Filipinos will no doubt find it hard to relate to Durant. After all, he’s effectively an agile 7’1” wing with a limitless wingspan. Those usually don’t exist in the Philippines. There’s something cold, foreign, and antagonistic about how Durant goes about his business—and this will likely add mild hostility to an otherwise bandwagon-friendly Warriors.
To many pundits, the Dubs are no longer universally liked, but they are universally respected. And more importantly, they are still universally feared.
But that won’t stop a guy who doesn’t give a crap about what other people think. That’s why despite the mood swing, he’s still operating consistently from his career averages, and he’s still one of, if not the hardest player to guard in the NBA.
Everyone will appreciate Curry’s contribution to the changing NBA game, regardless of whether they want to admit it. More people will be more on the fence with Green and Durant, the bad cop and the badass.
But the Dubs have a secret weapon, and in the global game, he’s all that matters.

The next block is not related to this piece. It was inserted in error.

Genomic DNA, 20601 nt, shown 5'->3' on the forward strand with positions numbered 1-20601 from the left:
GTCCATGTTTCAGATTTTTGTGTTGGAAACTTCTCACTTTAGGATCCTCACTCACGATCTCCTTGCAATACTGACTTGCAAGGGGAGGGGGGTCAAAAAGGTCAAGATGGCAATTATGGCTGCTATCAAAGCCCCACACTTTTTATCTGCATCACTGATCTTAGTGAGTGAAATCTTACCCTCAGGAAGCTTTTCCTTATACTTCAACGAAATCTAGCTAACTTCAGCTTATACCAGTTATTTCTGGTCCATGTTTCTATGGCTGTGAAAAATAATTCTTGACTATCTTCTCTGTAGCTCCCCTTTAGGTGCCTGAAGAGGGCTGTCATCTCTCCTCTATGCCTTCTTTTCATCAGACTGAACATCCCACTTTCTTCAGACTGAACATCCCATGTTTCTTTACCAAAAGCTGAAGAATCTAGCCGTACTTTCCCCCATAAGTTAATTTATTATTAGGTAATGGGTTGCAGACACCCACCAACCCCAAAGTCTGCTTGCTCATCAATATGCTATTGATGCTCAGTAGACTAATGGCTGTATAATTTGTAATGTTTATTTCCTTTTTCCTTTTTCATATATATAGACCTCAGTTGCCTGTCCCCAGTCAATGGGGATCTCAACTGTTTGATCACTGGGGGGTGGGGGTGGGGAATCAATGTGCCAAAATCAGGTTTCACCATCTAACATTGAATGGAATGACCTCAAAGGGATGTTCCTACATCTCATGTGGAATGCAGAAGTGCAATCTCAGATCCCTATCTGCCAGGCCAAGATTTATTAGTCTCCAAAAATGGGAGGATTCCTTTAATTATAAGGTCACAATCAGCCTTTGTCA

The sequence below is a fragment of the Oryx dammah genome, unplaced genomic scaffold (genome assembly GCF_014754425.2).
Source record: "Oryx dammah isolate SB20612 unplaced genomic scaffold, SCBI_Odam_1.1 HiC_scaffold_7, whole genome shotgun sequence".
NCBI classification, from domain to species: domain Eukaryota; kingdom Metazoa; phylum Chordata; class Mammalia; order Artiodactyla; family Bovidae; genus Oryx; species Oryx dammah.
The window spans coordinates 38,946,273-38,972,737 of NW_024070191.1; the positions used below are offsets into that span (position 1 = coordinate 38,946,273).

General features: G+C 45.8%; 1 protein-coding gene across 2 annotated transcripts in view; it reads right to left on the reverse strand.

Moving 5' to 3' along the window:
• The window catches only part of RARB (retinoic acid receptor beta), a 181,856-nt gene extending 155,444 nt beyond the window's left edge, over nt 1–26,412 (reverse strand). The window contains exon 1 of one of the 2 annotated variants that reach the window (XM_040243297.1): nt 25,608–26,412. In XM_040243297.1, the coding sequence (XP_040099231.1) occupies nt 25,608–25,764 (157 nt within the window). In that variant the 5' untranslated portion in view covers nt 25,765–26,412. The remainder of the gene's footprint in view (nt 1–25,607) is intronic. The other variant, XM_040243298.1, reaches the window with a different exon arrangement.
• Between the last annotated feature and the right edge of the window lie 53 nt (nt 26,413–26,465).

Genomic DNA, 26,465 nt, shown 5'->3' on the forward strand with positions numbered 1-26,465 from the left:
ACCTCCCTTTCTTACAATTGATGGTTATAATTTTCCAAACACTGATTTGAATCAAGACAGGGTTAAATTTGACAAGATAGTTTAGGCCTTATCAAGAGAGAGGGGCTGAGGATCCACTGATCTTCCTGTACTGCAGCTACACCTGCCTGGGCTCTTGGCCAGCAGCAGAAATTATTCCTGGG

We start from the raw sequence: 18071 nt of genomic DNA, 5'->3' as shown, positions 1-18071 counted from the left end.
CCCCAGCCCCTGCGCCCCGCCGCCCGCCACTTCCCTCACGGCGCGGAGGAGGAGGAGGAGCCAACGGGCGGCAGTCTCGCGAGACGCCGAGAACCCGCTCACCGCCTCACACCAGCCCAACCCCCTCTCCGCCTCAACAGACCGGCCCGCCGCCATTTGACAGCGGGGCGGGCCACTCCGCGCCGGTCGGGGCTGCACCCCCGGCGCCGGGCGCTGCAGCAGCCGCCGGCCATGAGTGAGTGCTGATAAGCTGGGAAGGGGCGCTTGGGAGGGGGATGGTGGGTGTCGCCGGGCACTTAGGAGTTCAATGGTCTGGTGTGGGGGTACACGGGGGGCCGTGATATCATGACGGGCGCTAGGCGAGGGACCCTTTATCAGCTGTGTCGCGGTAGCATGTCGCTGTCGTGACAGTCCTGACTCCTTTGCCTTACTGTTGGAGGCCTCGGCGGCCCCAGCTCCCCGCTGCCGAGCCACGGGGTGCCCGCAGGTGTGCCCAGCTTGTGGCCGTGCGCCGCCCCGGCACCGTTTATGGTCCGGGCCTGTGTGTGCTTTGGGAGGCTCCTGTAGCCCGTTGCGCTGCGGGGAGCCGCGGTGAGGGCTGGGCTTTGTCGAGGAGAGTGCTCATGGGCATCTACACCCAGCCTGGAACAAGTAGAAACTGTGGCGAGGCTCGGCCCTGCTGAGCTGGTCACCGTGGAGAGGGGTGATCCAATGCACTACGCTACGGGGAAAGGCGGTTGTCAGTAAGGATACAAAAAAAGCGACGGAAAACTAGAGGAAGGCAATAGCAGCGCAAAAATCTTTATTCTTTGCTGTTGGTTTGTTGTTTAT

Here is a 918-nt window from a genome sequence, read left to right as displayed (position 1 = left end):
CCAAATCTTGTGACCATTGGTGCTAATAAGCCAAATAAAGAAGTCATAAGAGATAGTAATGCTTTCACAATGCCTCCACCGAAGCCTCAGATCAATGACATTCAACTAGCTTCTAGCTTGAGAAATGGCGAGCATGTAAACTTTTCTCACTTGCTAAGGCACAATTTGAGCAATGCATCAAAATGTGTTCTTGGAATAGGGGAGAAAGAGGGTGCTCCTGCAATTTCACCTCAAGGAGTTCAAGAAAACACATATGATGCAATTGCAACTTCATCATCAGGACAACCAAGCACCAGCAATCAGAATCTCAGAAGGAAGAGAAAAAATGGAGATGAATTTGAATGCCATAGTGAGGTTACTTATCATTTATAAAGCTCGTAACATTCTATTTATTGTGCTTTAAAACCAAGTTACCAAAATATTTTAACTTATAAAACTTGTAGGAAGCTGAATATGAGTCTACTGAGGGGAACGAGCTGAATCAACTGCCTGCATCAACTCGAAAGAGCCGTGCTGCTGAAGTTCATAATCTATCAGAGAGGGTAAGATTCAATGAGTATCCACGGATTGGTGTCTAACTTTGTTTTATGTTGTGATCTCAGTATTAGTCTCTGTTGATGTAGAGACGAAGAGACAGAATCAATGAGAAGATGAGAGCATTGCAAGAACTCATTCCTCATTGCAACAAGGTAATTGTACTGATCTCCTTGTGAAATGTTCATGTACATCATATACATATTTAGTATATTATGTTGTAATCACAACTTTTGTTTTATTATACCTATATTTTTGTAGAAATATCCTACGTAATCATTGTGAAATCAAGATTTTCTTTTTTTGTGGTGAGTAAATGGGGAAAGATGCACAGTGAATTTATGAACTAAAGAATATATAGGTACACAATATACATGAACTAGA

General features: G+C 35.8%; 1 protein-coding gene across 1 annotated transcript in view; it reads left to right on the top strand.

All hail #ChinaKlay.
Despite not having concrete proof of ingesting marijuana on any media outlet, there’s also no physical proof that Klay Thompson isn’t everybody’s favorite stoner.
As majestic and picture-perfect his jumper is, it’s equally impressive how Klay manages to not feel any remorse over the inane things he has done in life, and the Dubs are much more endearing for it.
Klay has lived the ultimate dream of flying to China as the most willing spectator ever witnessed in sports. He airballed, tumbled, danced, ate (excessively), and cussed his way into every Chinese fan’s heart. He said yes to virtually everything they asked him to do—and herein lies the NBA’s crowning achievement: he is slowly opening 1.3 billion people to the sport. As much as we hate to admit it, the Chinese population is also known for its rabid appreciation for basketball—and that represents an industry-shifting preference for the NBA, a potential deepwell of cash fueled by childish antics, slacker charm, and a pristine jumper.
Klay’s levity and surreal wokeness miraculously manage to placate the Twitterverse by breaking away from the slow predictability of Warrior success with ridiculous gestures and willing acts of self-abuse.
Why should Filipinos love this? Because deep in all our hearts, all we want is the full local #ChinaKlay experience—some sleepy-looking sharpshooter dancing his way into Valkyrie, eating balut, and riding a jeepney into the sunset. We know that the integration of Klay into our lives would be the ultimate validation of the NBA recognizing our unrequited love for the sport.
Admit it, we’re all just jealous. We want our own NBA meme. We want our own #ManilaKlay. And we will never stop watching the Dubs until he appears.